Since this was our first time playing and i hadn’t prepped much, I decided to use the free adventure that Firefly games had on their site, “The Tournament of the Fey”, since that had a nice progression to teach how the game is played, as well as pre-created characters.

So we sat down and started discussing which characters they wanted to play.  They both immediately dismissed the brownie (housework?  EWWWW!) and the pouka (because the picture of the pouka was a boy and ugly.  Soon the eldest, P,  went with the sprite warrior, but made him female and named him, um, I mean her Oggie.  My younger daughter, E, went with the pixie.

Now my son, O, wanted nothing to do with the game.  After all, it was about faeries.  Ew.  (My kids say “ew” a lot.)  But then I showed him the sheet for the pouka, Gimlock.  I pointed out that it was an ugly boy fairy, and that they played a lot of tricks on people, and most importantly, they can change into animals!  Well, that sold it!

We settle in to play, and I must say, we all had a great time.  I had to help my son out a bit, coaching him a bit with some things.  My younger daughter fell right into it, roleplaying with all her heart and imagination, adding tons of details and story background to her character, and carrying on all of her conversations in character.  The tournament scenario worked out well, giving each player a chance to let their character shine by using their abilities in various contests…O changing into a frog and winning the frog hopping contest, E winning a singing contest (and she actually sang an impromptu song about butterflies on the spot), and P winning a jousting contest (riding on the back of O’s pouka, changed into a dragonfly).

The climax of the adventure was quite thrilling, with a evil dark fairy, the Redcap Sir Grim, arriving at the tournament and claiming the hand of Princess Joy in marriage.  Of course, challenges were issued, and the sprite engaged the redcap in single combat, while the pouka and pixie used their skills and abilities to keep the goblins that Sir Grim brought with him from cheating.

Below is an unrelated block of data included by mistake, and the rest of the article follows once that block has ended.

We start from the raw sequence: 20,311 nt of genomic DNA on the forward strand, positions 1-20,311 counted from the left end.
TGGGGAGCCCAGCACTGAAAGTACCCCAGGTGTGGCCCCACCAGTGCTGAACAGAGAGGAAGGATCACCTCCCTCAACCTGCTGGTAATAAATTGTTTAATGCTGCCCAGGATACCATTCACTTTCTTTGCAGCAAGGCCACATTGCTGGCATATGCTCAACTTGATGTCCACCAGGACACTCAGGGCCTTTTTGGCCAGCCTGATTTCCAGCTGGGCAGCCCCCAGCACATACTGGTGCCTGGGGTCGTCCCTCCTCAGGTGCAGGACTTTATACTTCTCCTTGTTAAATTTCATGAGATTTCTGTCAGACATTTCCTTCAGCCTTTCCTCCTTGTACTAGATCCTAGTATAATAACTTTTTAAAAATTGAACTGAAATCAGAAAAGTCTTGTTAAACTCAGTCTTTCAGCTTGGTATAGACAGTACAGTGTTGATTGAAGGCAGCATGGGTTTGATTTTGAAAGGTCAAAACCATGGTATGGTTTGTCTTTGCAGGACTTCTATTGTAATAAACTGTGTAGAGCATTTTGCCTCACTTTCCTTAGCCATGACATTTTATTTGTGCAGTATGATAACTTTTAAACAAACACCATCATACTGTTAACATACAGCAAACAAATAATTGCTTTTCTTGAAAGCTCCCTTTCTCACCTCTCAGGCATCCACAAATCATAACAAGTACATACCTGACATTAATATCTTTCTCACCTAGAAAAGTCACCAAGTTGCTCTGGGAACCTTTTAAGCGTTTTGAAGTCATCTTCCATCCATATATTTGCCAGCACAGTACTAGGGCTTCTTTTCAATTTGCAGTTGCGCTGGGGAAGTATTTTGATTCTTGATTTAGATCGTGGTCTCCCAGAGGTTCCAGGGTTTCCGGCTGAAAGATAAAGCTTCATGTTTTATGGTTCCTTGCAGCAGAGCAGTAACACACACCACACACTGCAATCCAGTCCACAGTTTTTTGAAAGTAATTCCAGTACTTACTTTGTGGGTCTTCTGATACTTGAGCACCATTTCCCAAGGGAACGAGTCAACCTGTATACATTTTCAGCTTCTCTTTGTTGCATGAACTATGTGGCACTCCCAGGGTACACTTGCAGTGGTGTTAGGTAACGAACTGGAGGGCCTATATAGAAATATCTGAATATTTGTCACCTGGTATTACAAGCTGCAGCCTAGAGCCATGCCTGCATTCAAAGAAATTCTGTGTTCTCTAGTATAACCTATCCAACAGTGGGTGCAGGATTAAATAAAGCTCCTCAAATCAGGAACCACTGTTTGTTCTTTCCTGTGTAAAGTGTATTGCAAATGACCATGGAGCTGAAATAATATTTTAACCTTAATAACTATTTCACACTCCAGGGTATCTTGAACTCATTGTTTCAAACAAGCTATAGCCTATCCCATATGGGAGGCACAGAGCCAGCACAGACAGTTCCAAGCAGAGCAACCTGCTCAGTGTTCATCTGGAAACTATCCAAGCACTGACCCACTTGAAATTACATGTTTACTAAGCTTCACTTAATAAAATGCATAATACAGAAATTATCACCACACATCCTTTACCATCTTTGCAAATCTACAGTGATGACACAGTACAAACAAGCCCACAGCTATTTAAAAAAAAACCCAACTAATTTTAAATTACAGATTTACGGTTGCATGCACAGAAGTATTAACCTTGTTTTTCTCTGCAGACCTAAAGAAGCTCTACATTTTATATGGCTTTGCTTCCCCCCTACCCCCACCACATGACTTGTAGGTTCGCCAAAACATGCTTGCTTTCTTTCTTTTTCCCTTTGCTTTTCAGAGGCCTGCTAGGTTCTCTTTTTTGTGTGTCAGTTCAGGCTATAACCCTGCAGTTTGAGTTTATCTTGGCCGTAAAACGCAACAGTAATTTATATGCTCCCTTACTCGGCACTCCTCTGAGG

Needless to say, our heroes won the day, and saved Princess Joy from having to marry the evil Redcap.  The kids had a ball, and are asking when we can play again…which in my book is the best sign that they had a good time.  As far as the game itself, it is a wonderful gateway game into structured role playing for kids.  An extremely simple flexible system using six sided dice and only a few stats to keep track of. 

If you are interested in trying out Faery’s Tale, download the introductory pack that has characters, an adventure, and basic rules for the game.  Grab your young ones (or some young at heart ones) and give it a try.  I give Faery’s Tale Deluxe 4 crits.

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Tabletop Thursday – The Quest for the Gelatinous Cube!

Posted in Tabletop Thursday with tags , , , , , on April 16, 2009 by hergeek
In my next D&D session, my players are about to enter a series of warrens that have a gelatinous cube wandering around the hallways. Not having a mini for it, I was just going to take a dice cube and put that on the map and be done with it. I’ve done lots of substitution before, goblins for kobolds, orcs for hobgoblins and the like.

But I’m not really happy with this plan. I wanted something that looked a little cooler, something to surprise them when I plopped it down on the table. So I went searching to see if there was a mini from the D&D minis game. Sure was.